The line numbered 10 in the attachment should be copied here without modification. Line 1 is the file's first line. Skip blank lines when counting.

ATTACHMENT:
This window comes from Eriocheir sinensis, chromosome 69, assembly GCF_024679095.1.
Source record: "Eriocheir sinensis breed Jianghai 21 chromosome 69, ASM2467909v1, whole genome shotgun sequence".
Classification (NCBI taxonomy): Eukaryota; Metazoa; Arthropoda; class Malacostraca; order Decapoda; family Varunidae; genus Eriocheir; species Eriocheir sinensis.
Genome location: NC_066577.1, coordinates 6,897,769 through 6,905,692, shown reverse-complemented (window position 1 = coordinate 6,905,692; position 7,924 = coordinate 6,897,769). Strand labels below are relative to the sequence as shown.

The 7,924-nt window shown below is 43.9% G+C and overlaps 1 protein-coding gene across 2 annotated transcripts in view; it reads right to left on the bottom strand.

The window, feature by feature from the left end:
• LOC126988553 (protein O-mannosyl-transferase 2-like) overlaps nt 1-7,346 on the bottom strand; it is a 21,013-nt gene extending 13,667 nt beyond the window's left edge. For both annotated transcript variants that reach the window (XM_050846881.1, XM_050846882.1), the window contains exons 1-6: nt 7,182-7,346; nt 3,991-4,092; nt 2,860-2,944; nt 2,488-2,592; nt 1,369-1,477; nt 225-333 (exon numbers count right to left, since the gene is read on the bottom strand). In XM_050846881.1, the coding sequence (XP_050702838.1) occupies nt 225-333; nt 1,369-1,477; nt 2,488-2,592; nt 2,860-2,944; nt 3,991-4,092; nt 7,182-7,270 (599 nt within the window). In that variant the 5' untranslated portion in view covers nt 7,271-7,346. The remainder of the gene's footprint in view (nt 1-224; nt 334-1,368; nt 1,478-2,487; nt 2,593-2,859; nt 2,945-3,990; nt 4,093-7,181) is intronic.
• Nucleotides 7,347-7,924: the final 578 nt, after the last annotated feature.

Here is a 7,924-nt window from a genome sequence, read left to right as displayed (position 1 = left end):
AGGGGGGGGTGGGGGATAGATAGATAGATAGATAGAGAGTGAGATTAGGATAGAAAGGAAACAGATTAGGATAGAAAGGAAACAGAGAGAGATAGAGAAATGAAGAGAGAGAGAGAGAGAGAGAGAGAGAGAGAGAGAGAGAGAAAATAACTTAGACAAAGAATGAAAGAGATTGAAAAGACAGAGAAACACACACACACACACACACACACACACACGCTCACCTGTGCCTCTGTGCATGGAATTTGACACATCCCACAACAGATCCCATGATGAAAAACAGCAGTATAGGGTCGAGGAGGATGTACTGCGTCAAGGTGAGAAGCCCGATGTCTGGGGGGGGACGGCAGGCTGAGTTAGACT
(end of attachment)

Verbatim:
AGGGGGGGGTGGGGGATAGATAGATAGATAGATAGAGAGTGAGATTAGGATAGAAAGGAAACAGATTAGGATAGAAAGGAAACAGAGAGAGATAGAGAAATGAAGAGAGAGAGAGAGAGAGAGAGAGAGAGAGAGAGAGAGAGAAAATAACTTAGACAAAGAATGAAAGAGATTGAAAAGACAGAGAAACACACACACACACACACACACACACACACGCTCACCTGTGCCTCTGTGCATGGAATTTGACACATCCCACAACAGATCCCATGATGAAAAACAGCAGTATAGGGTCGAGGAGGATGTACTGCGTCAAGGTGAGAAGCCCGATGTCTGGGGGGGGACGGCAGGCTGAGTTAGACT